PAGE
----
With a loan modification, the lender or bank modifies the terms of a promissory note; often by reducing the interest rate and increasing the term of the loan. A loan modification may also include an increase or decrease in the principal balance. For a struggling homeowner who wants to keep their property, a loan modification is frequently the only way to do so.
However, if a foreclosure lawsuit has not yet been filed and you’re not in possession of a permanent loan modification contract and you have met with a lawyer to help you develop strategy and a back-up plan, I would suggest that hiring a lawyer or a so-called loan modification expert to deal with the bank is likely a waste of money. Prior to the filing a foreclosure lawsuit, the lender is going to modify your loan, or refrain from modifying your loan based on the lender’s own internal criteria and how frequently you follow up on your loan modification application – not who hands the lender your loan modification application.
Additionally, if you have significant cash assets, you should speak to a lawyer prior to making the financial disclosures the lender will require in the loan modification application. The lender may see significant cash assets and decide that it wants your upside-down house and the money instead modifying your loan. You also may want to have an experienced lawyer look at the loan modification application. While an attorney may be able to develop a great deal of legal leverage by defending a foreclosure suit, if no foreclosure suit exists, an attorney pushing a loan mod application typically does not give a borrower any meaningful advantage. In fact, I would go far as to suggest that a motivated borrower will follow up with the lender more effectively than almost any representative, lawyer or otherwise.
That being said, after a lawsuit is filed and you have “lawyered-up” to defend the foreclosure lawsuit, the lender now has an additional incentive to go forward with a loan modification. In the event you receive a formal permanent written loan modification contract, before signing it, go over it with a lawyer. A few of the loan modification contracts we have reviewed contain provisions that could be misinterpreted. Therefore, seek advice.
Here are some general considerations concerning attempting to get a loan modification.
As a former mortgage banker and principal of Castle Law Group, Ben advises clients on their chances of receiving a loan modification and helps establish expectations regarding the likely terms of a loan modification agreement. Ben also advises clients concerning possible options for getting out from under their upside-down mortgage entirely and helps clients develop and implement strategy concerning the same.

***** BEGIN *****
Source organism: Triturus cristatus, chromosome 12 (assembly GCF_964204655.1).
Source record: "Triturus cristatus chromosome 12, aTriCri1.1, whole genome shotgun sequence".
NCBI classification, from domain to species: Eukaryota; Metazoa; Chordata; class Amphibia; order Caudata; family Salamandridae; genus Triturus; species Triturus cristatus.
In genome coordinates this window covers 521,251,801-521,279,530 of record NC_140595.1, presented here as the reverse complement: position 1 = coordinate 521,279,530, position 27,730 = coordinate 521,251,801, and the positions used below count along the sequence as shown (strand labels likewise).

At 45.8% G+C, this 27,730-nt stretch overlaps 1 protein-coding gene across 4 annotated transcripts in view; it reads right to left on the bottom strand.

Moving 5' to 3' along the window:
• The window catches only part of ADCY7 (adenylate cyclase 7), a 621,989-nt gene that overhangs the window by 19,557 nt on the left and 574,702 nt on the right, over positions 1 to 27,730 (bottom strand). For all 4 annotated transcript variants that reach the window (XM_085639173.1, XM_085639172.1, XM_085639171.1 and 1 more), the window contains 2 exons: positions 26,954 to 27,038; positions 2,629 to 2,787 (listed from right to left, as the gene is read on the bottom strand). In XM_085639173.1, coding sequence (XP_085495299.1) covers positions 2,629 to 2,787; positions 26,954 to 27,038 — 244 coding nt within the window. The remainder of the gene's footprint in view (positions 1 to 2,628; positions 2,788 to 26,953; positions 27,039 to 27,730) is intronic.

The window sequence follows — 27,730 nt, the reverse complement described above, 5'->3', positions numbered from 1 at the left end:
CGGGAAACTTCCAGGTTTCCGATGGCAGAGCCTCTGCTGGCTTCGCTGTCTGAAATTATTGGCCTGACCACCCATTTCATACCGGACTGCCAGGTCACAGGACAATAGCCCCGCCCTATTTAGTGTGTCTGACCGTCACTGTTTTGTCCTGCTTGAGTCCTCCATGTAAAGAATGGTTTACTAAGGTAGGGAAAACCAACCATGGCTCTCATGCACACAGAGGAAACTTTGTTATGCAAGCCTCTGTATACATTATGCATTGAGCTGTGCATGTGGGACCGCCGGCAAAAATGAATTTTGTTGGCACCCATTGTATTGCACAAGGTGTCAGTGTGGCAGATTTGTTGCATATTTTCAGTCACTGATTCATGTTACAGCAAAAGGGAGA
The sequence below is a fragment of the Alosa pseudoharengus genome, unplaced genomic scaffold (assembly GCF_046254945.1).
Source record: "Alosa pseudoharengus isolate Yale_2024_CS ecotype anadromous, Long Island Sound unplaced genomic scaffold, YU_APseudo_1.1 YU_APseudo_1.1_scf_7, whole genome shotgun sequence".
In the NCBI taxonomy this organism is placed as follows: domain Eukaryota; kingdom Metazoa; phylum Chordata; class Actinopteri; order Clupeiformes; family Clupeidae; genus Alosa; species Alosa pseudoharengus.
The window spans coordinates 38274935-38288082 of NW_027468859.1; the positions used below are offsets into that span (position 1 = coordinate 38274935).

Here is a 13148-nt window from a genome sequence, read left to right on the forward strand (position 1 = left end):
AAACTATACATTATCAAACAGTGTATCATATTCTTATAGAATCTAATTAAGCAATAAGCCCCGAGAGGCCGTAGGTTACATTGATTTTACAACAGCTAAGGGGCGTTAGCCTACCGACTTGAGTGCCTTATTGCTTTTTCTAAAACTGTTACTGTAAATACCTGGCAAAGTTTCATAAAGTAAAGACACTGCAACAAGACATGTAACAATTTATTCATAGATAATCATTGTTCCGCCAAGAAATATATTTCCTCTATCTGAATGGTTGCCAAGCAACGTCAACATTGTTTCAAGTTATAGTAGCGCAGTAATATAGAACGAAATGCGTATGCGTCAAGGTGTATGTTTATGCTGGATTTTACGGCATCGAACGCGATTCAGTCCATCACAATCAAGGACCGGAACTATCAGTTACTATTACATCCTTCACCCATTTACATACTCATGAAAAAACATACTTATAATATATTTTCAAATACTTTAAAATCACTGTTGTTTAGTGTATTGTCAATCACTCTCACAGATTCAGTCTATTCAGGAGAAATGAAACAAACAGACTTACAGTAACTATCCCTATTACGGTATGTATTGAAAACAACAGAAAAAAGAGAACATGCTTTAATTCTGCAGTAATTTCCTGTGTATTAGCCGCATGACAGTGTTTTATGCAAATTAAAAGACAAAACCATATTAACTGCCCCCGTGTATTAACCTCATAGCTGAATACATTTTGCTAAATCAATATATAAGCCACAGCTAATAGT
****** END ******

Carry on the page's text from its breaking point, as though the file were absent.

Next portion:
Many borrowers who are seeking a loan modification do not presently qualify for loan modification – either due to unemployment or conversely, because their income is significantly greater today than when they received the loan in the first place. Again, legal leverage may be helpful here. Borrowers who contest a foreclosure suit have a much higher likelihood of securing a loan modification than those who ignore the lawsuit. Ignoring the lawsuit could be a decision with lasting negative repercussions.
Loan modification is not the only option. Ben educates clients on other options for getting out from under an upside-down mortgage and avoiding deficiency judgment. Because Loan Modification, Deed-in-Lieu, Short Sale, and Foreclosure through Strategic Default are not mutually exclusive strategies, it is often beneficial to have a multi-faceted strategic approach. In general, Ben lends his insider’s perspective on the loan modification process to help homeowners make good decisions.
What is a loan modification or loan mod?
A loan modification is a formal written agreement to modify the terms of a loan. A loan modification will often include a reduction in the interest rate, an increasing the term or length of the loan. A loan modification may also include a principal balance reduction.
Do I need to be delinquent for the lender to work with me?
The short answer is yes. However, some lenders do work with borrowers who are not delinquent. Additionally, some government-sponsored programs require borrowers to be current on their payments. It is also important to understand the implications of failing to make payments under a promissory note. Failure to make payments is breach of contract and will likely have significant negative consequences to a borrower’s credit rating. Speak with a lawyer who can walk you through the risks of becoming delinquent.
How long does a loan modification take?
Loan modification can be a long process, taking anywhere from two to eight months or possibly several years if you are denied and re-apply repeatedly.
What is a HAMP loan modification?
HAMP®, or the Home Affordable Modification Program is designed for those who are employed but still struggling to make their monthly mortgage payments. It may lower your monthly mortgage payments. Many large lenders “participate” in HAMP, however, many large lenders also have their own loan modification programs.
Defending a foreclosure suit can provide not only legal leverage but also time to get a loan modification, to conduct a short sale or to avoid a deficiency.Learn More
A deficiency judgment can last up to 20-years unless paid or otherwise resolved. A deficiency judgment can be a lien on all non-homestead real estate and other assets.Learn More
Even if you perfectly “qualify” the lender does not have to modify your particular loan. Lenders cannot modify everyone’s loan; it’s simply not economically feasible.Learn More
Short Sale Consulting
Castle Law Group helps clients decide if a short sale is right for them by explaining the risks and potential rewards relative to our clients’ unique financial situation.Learn More
© 2004-2018 All rights reserved.
Website Designed by Little Frog Innovations, Inc.